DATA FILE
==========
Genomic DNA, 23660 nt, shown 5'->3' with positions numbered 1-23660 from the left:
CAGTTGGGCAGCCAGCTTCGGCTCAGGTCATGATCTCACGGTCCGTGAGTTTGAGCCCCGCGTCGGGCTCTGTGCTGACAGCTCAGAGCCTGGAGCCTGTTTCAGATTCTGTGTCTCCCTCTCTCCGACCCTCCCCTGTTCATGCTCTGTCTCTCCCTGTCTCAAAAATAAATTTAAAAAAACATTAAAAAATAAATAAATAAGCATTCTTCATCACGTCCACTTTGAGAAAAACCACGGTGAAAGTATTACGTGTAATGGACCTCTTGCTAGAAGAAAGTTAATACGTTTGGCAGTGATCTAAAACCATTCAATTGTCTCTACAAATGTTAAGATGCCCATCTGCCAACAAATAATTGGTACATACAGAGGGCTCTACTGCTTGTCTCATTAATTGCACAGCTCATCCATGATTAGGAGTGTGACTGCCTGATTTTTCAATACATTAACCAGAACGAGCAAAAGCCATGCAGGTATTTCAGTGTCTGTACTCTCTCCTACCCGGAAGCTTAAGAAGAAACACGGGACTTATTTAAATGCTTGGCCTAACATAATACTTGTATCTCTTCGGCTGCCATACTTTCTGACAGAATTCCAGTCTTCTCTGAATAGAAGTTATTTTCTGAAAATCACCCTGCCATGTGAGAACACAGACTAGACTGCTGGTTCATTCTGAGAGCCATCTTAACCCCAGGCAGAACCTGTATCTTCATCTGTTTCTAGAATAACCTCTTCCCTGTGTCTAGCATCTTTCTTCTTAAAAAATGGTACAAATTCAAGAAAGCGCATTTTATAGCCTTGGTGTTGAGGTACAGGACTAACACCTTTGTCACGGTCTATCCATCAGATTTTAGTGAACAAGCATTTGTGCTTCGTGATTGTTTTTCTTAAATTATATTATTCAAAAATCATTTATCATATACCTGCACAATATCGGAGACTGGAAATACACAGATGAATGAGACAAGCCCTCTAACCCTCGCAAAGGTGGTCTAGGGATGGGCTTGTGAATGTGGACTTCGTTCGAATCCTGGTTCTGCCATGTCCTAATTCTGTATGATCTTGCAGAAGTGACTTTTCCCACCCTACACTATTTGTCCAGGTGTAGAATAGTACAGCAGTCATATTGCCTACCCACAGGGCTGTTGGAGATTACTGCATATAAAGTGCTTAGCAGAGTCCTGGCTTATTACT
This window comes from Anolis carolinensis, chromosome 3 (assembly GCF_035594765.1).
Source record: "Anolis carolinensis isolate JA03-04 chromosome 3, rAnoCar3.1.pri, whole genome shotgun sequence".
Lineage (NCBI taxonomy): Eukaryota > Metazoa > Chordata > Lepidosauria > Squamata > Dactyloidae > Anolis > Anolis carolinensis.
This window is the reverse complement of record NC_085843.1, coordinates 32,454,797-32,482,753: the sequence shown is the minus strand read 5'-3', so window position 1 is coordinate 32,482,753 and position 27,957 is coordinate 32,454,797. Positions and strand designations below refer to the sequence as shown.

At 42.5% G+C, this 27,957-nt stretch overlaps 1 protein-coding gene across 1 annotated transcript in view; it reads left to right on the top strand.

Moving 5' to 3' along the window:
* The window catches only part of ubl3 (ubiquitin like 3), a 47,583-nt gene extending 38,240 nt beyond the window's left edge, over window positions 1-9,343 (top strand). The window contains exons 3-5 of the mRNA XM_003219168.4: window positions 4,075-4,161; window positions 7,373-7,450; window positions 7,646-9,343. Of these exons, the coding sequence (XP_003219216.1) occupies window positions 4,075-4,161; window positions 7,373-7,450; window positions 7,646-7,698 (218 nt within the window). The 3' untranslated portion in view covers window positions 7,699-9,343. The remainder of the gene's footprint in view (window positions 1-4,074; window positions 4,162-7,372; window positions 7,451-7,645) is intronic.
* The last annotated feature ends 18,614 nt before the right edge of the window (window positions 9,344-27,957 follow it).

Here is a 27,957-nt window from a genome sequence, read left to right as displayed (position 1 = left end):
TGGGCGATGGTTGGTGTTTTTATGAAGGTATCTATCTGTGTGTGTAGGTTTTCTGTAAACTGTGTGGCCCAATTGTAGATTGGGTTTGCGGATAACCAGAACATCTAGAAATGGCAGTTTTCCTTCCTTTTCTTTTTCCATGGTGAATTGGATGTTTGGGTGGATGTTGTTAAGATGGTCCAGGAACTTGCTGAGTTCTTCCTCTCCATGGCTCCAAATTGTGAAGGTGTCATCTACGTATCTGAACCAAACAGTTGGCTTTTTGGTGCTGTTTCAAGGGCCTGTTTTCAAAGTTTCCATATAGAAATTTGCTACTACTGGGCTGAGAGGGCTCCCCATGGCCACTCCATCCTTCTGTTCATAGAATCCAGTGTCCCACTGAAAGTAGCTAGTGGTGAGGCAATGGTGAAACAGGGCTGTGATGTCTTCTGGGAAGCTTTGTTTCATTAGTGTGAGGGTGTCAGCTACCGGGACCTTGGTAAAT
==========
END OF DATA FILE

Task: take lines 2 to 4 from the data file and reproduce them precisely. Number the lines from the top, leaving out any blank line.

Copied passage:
CAGTTGGGCAGCCAGCTTCGGCTCAGGTCATGATCTCACGGTCCGTGAGTTTGAGCCCCGCGTCGGGCTCTGTGCTGACAGCTCAGAGCCTGGAGCCTGTTTCAGATTCTGTGTCTCCCTCTCTCCGACCCTCCCCTGTTCATGCTCTGTCTCTCCCTGTCTCAAAAATAAATTTAAAAAAACATTAAAAAATAAATAAATAAGCATTCTTCATCACGTCCACTTTGAGAAAAACCACGGTGAAAGTATTACGTGTAATGGACCTCTTGCTAGAAGAAAGTTAATACGTTTGGCAGTGATCTAAAACCATTCAATTGTCTCTACAAATGTTAAGATGCCCATCTGCCAACAAATAATTGGTACATACAGAGGGCTCTACTGCTTGTCTCATTAATTGCACAGCTCATCCATGATTAGGAGTGTGACTGCCTGATTTTTCAATACATTAACCAGAACGAGCAAAAGCCATGCAGGTATTTCAGTGTCTGTACTCTCTCCTACCCGGAAGCTTAAGAAGAAACACGGGACTTATTTAAATGCTTGGCCTAACATAATACTTGTATCTCTTCGGCTGCCATACTTTCTGACAGAATTCCAGTCTTCTCTGAATAGAAGTTATTTTCTGAAAATCACCCTGCCATGTGAGAACACAGACTAGACTGCTGGTTCATTCTGAGAGCCATCTTAACCCCAGGCAGAACCTGTATCTTCATCTGTTTCTAGAATAACCTCTTCCCTGTGTCTAGCATCTTTCTTCTTAAAAAATGGTACAAATTCAAGAAAGCGCATTTTATAGCCTTGGTGTTGAGGTACAGGACTAACACCTTTGTCACGGTCTATCCATCAGATTTTAGTGAACAAGCATTTGTGCTTCGTGATTGTTTTTCTTAAATTATATTATTCAAAAATCATTTATCATATACCTGCACAATATCGGAGACTGGAAATACACAGATGAATGAGACAAGCCCTCTAACCCTCGCAAAGGTGGTCTAGGGATGGGCTTGTGAATGTGGACTTCGTTCGAATCCTGGTTCTGCCATGTCCTAATTCTGTATGATCTTGCAGAAGTGACTTTTCCCACCCTACACTATTTGTCCAGGTGTAGAATAGTACAGCAGTCATATTGCCTACCCACAGGGCTGTTGGAGATTACTGCATATAAAGTGCTTAGCAGAGTCCTGGCTTATTACT
This window comes from Anolis carolinensis, chromosome 3 (assembly GCF_035594765.1).
Source record: "Anolis carolinensis isolate JA03-04 chromosome 3, rAnoCar3.1.pri, whole genome shotgun sequence".